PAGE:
Clinging to God in the Face of Tragedy

With some bad tornadoes producing death and destruction in Mississippi and elsewhere in the American bible belt recently, I suspect we have all seen the prayer requests and the claims that some sort of god spared one's life (while one's neighbors were not so fortunate). I find such sentiments quite repugnant, and I know I am not alone in this view. All the focus on how somebody was saved by some sort of god is a slap in the face to everyone who experienced tragedy.

Godless in Dixie has written an excellent post articulating why many of us have such negative reactions to this sort of god groveling. If you have not already done so, be sure to read Why Praising God in the Storm Should Make Your Stomach Turn. An excerpt:
Those who survived will testify that they prayed and that God spared them. The death of their next door neighbor will sadden them, but it will not lessen their conviction that their prayers made some kind of difference in their circumstances. We won’t hear from the ones whose prayers for salvation went “unanswered,” so this scenario sets up the survivors for a kind of confirmation bias which assures them that “prayer works.” Since their surrounding culture overwhelmingly endorses this belief, very little will work against this conviction, and this belief will grow stronger through this tragic experience.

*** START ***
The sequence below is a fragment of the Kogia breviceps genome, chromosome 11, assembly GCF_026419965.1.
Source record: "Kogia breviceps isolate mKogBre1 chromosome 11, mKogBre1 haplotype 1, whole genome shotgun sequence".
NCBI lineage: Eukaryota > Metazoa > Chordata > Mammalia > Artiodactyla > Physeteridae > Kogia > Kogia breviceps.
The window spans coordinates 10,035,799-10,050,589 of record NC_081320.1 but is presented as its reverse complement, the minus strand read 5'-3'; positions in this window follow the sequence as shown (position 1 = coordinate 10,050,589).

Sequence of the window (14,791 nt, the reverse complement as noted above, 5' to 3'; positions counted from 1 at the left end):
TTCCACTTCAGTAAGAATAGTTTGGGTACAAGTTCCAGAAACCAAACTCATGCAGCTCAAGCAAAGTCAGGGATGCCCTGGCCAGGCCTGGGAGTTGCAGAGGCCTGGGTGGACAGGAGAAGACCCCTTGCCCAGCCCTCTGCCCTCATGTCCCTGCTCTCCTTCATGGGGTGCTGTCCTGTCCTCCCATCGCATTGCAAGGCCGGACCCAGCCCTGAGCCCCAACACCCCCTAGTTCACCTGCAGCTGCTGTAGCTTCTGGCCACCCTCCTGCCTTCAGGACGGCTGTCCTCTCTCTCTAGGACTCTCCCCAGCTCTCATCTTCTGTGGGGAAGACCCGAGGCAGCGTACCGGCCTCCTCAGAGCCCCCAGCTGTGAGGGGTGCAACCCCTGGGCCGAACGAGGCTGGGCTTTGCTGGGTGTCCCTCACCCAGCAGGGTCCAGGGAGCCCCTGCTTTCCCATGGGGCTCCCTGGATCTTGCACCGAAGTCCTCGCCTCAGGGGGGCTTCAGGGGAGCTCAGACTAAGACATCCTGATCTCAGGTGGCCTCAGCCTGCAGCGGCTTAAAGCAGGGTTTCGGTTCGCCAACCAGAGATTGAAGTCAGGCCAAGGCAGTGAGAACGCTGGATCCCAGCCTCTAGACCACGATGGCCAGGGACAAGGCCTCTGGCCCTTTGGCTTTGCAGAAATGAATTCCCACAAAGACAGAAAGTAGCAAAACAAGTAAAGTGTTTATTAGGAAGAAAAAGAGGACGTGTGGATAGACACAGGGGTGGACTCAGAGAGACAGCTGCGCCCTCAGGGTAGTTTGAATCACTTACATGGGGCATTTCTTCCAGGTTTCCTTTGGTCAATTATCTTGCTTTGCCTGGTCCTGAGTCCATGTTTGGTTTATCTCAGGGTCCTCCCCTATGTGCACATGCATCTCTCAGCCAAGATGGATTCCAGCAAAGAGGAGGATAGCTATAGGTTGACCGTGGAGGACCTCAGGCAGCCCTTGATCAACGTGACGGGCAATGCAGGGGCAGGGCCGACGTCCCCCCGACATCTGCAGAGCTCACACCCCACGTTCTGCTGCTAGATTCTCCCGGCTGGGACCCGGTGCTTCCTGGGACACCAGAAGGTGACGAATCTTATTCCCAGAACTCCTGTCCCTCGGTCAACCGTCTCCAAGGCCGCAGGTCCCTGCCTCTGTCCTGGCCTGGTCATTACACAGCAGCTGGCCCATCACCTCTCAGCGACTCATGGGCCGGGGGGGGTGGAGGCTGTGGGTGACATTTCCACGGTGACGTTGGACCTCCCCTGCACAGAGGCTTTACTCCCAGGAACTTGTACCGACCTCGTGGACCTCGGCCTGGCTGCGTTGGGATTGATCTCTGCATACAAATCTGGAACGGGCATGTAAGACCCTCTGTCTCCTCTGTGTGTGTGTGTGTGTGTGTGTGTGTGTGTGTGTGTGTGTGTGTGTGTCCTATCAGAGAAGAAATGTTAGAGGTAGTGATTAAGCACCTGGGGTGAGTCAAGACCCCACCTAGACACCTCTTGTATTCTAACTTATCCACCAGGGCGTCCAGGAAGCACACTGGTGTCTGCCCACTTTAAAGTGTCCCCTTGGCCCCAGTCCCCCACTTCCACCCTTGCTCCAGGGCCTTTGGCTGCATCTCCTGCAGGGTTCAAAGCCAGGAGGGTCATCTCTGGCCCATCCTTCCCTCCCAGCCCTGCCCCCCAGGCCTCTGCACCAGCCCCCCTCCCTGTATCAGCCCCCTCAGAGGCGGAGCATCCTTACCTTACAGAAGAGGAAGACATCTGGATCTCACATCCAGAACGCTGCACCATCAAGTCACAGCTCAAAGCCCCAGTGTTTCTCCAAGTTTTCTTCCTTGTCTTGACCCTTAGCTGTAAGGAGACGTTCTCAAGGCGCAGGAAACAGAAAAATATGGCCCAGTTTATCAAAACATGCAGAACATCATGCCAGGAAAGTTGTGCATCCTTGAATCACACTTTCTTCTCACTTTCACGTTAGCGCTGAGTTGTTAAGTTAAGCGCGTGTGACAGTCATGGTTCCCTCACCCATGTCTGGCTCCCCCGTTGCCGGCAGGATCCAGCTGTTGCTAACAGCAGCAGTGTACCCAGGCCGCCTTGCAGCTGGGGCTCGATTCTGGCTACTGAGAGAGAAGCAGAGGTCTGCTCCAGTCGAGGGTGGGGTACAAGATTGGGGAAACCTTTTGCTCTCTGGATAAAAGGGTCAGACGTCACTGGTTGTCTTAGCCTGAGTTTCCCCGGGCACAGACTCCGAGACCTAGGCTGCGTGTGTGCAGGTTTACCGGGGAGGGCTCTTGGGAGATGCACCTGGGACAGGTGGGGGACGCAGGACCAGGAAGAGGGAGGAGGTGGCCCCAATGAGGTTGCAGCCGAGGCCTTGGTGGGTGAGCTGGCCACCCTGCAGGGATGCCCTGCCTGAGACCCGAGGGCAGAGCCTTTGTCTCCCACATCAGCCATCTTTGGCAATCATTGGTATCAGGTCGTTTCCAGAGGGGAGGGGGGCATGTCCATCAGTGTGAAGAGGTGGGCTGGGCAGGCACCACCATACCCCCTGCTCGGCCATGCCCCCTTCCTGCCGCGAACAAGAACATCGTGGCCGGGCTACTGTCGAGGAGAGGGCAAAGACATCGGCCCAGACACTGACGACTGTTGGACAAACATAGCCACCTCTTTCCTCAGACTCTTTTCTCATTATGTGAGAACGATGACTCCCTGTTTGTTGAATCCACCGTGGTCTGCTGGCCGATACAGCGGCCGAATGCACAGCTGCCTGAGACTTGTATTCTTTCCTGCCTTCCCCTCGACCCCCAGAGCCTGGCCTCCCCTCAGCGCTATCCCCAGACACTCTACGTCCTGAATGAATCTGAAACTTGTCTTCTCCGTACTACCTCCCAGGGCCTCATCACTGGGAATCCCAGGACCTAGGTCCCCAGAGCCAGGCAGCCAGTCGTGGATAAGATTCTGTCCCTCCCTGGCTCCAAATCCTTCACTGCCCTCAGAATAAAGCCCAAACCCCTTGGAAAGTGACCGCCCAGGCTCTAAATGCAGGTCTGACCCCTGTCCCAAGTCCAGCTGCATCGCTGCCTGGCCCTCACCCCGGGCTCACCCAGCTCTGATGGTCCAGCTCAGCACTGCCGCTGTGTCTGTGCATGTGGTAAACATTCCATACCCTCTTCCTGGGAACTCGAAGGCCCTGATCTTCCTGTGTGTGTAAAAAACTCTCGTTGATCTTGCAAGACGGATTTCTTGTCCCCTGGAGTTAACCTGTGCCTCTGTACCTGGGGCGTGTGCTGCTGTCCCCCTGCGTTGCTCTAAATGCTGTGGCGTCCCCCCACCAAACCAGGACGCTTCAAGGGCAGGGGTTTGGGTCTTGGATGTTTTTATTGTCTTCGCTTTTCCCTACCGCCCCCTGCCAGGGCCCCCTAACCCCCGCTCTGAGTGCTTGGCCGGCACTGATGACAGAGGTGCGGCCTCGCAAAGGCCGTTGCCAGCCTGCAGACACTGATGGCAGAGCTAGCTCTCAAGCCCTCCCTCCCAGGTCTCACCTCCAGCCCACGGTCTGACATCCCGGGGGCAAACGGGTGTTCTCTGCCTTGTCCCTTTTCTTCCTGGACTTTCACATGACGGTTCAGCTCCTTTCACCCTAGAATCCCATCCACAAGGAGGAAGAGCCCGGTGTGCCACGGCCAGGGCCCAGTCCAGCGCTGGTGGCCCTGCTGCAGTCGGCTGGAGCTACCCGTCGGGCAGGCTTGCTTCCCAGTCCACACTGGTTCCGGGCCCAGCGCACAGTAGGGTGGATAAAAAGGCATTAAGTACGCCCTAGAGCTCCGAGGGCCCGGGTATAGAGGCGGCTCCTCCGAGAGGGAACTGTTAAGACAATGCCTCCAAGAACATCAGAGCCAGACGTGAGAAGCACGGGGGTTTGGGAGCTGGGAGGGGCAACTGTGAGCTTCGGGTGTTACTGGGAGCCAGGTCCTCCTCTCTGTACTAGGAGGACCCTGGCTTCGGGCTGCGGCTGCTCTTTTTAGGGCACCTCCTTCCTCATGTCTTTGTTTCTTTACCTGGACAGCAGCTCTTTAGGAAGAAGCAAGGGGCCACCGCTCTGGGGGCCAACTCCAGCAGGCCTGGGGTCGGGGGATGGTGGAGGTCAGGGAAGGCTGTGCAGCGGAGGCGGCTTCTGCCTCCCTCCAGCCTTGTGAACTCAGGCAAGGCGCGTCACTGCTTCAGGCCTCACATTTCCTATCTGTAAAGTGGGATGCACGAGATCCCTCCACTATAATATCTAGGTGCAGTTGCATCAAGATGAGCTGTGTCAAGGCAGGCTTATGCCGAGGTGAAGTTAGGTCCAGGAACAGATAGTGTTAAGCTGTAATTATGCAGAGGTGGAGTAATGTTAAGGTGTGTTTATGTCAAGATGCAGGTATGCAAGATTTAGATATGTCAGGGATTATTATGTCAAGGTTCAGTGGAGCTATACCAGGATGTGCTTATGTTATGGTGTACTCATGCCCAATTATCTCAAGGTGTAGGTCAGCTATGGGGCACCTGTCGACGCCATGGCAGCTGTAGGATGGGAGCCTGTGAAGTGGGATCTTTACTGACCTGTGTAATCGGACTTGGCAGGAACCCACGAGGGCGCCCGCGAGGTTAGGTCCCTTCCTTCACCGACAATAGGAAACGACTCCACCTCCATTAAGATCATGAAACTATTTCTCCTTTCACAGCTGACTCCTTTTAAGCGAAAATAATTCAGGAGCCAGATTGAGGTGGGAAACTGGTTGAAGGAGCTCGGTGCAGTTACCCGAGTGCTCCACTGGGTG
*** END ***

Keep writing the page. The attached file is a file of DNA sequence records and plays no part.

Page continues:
Of course, the local Christians utilize this process for far more than natural disasters. As Godless notes, we also see it with car accidents, illness, and all sorts of other scenarios.

Stomach turning? You better believe it!

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